The finished home

Kelly Hart/Courtesy www.EarthbagBuilding.com

Challenges of Earthbag Construction

Most of the challenges of building with earthbags have to do with the hoops you have to jump through before construction starts. Earthbag construction, because it is not widely known or used, poses some difficulties in dealing with building officials, banks and insurers.

Despite the structural testing conducted on earthbag homes, there is no mention of them in building codes, except in the city of Hesperia and in San Bernardino County in California, thanks to architect Nader Khalili's work with local building officials.

Outside of Hesperia, it will take a lot more work on the part of the person who wants an earthbag home. Earthbag construction has been primarily concentrated in Colorado, New Mexico and California [source: Barnes, Kang, Cao]. Many officials outside these areas might be unfamiliar with earthbag construction, requiring the loan applicant to provide the research. Many banks just aren't ready to take a chance on alternative construction, and dome structures are rarely financed by banks. Working with a smaller, independent bank that is more familiar with the area might yield better results than working with a bigger bank.

Still, even if a bank is interested, there might be other difficulties. Because earthbag housing is still rare, it will be difficult in many areas to find a comparable home, which is often the key to selling an unusual building method to a bank. A bank will use appraised values of comparable homes to set a base value for the loan applicant's home. If there are comparable homes, but they haven't been on the market in the past six to nine months, then they can't be used as comparable values. If an appraiser can't determine the value of the home, then banks can't give the money to build or buy it.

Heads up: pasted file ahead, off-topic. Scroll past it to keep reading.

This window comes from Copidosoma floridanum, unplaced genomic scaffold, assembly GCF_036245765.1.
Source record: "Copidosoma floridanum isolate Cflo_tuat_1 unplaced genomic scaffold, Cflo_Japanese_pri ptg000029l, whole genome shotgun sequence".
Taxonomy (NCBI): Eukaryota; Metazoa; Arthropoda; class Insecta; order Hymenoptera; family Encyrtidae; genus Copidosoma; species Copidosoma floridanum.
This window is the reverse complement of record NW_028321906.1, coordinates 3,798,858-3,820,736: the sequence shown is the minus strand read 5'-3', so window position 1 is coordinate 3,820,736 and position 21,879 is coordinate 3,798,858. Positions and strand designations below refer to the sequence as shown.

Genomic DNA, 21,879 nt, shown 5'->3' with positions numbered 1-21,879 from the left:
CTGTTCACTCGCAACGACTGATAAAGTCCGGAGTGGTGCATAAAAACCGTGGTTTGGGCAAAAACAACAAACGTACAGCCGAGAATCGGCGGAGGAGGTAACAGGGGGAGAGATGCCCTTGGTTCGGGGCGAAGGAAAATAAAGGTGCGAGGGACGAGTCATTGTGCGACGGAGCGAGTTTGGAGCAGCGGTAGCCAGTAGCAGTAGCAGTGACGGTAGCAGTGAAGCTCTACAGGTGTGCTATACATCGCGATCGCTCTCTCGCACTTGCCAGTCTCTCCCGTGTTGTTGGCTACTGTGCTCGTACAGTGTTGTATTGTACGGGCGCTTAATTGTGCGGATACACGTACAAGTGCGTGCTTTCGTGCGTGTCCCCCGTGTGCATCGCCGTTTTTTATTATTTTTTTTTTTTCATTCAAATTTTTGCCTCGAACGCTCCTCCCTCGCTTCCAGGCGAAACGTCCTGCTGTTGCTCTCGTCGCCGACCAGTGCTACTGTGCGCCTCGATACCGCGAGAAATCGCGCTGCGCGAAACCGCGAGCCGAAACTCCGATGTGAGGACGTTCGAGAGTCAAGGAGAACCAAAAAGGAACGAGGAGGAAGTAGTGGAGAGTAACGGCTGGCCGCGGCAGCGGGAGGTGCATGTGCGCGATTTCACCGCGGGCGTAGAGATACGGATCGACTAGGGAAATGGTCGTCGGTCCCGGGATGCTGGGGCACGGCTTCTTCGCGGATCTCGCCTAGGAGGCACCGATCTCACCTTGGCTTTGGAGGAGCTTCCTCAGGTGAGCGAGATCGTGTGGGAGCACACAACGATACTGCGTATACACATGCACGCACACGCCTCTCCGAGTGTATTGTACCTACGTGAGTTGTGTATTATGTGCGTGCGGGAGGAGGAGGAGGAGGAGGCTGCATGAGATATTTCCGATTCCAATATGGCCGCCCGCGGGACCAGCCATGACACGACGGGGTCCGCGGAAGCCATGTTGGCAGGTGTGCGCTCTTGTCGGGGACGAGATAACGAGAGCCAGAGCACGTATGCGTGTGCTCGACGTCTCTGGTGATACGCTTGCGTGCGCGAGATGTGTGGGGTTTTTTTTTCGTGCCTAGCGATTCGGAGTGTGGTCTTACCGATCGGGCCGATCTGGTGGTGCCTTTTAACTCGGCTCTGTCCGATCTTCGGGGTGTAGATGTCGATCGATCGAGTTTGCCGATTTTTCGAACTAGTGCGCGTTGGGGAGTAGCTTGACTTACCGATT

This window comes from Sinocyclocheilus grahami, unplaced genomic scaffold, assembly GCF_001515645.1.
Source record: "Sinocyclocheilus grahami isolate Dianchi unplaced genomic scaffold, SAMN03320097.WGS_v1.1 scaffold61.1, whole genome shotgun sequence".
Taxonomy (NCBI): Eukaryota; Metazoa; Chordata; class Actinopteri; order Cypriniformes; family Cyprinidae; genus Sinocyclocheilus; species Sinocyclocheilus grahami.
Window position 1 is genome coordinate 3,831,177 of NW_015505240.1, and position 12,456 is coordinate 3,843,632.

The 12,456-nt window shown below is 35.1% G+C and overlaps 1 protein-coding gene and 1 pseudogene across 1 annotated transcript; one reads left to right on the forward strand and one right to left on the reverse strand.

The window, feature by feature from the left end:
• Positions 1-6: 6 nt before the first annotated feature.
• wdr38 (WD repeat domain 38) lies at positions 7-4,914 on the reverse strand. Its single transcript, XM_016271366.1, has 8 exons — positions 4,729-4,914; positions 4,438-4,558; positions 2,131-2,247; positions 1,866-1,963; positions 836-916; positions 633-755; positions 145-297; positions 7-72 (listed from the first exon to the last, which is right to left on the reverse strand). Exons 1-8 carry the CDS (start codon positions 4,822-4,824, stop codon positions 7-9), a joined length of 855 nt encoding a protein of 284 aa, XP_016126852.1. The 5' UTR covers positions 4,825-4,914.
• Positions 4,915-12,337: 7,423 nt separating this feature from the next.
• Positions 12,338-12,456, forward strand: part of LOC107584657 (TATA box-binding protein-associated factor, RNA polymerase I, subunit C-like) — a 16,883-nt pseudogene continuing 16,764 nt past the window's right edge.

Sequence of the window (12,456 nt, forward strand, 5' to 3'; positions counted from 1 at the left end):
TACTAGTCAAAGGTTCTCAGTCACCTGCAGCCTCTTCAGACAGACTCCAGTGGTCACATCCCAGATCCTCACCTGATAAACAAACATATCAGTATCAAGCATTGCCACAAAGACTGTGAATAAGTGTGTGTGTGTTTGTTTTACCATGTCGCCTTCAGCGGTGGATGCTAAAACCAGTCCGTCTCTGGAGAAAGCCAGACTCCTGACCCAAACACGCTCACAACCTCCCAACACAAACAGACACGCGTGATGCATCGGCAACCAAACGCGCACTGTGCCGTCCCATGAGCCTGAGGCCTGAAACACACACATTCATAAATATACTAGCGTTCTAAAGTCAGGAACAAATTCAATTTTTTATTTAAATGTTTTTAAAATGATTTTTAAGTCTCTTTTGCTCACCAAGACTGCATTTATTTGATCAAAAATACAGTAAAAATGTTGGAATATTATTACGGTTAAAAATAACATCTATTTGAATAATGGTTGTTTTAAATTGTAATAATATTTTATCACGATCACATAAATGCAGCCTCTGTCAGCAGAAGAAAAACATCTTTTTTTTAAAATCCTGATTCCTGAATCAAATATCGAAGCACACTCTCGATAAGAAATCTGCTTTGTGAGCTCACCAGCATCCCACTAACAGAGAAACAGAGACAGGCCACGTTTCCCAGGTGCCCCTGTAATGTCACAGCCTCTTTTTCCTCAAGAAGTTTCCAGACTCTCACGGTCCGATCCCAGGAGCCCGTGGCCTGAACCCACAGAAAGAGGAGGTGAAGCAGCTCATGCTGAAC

This earthbag home connects several small domes

Kelly Hart/Courtesy www.EarthbagBuilding.com

In terms of actually constructing the house, there are some limits on design. To remain structurally sound, earthbag homes are relatively small. For a domed earthbag home, 20 feet (6 m) is generally the recommended maximum diameter of the building [source: Hunter, Kiffmeyer]. Bigger structures can be accomplished by building a series of interconnected domes, or by extending underground.

To learn more about earthbag homes, see the links on the next page.